SMS and email scamsters, ever on the lookout for new gullible victims, have taken to luring people to part with money or their personal details with false promises that they have won a fabulous prize.
"The minute you are requested to incur costs of whatever nature in lieu of what has been promised, should be sufficient warning that something is not right with the transaction," said SA Banking Risk Information Centre general manager for commercial crime, Susan Potgieter, on Thursday.
"The public should be wary of any promises of easy money; the sweeter the deal sounds, the more likely it is part of a scam."
Known as "advance fee fraud", tactics include asking the supposed recipient of a grand prize to send the code number of a cellphone recharge voucher, or asked for money, or for personal details.
The notices usually appear convincing, but Potgieter reiterated what banks keep telling people: don't part with personal details by sms or email and don't give personal details to people claiming to be from the bank or a company you do business with unless you are absolutely sure the person you are dealing with is to be trusted.
People who realise they have been duped, or suspect they have been duped, should contact their bank immediately.
Some red flags to look out for:
* Be cautious of any official or business dealings where the main means of communication is a cellphone number or email. It is very rare for a well established company to use cellphone numbers as its main contact details with the public.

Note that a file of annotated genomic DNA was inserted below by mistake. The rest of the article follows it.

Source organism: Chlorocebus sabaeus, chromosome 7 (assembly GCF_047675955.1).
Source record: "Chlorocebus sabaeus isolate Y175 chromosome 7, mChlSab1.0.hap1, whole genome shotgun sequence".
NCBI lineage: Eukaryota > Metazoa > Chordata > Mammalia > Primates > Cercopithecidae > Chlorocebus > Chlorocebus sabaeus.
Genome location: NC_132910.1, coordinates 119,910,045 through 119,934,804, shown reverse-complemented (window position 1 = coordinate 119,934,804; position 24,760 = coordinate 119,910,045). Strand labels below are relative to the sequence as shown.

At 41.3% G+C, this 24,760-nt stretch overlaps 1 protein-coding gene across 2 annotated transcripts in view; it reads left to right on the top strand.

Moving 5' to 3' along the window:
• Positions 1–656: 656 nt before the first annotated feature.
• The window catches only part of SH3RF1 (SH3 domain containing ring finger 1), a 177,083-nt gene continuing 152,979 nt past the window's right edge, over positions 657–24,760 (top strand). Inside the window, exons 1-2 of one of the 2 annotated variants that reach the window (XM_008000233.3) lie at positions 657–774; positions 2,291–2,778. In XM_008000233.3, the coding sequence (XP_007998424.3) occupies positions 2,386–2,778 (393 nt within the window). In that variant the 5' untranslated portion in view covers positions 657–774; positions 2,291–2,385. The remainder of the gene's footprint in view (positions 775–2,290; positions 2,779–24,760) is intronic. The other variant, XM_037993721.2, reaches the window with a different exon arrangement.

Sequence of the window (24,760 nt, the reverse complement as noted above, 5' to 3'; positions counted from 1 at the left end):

* Verify that the email address from which the email is sent is that of the company that it purportedly comes from.
* Be suspicious when you are requested to incur any costs disguised as "administration fees" or "processing fees".
* Always act with caution when you are suddenly informed that you have won a prize in a competition that you have not entered.
* Query the reasonableness of a well established company requesting you to send them cellphone recharge vouchers. The probability is that the cellphone airtime that you send is actually used to defraud even more unsuspecting people.
A recent scam dressed itself as official communication from LG Electronics. It read: "Congratulations!! Your no. was among the lucky winners on the LG Annual PROMOTION. You won R200,000. Ticket no. 0188P. Call your Claim Agent Mr. Douglas Smith on 0710282774. For Your Cash immediately from 08 am 06 pm. Sender no. 27784435162. Sent 22:36:06, 03/03/2010."
LG Electronics immediately sent out an alert that the sms was part of a scam and not linked to the company.
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Thursday, July 29, 2010
This article was posted today in Johannesburg. Actually, many of the artist-targeted scam email we address here will often say the scammer is moving to South Africa (Australia is another commonly used fake destination). Goes to show you it is a totally global problem.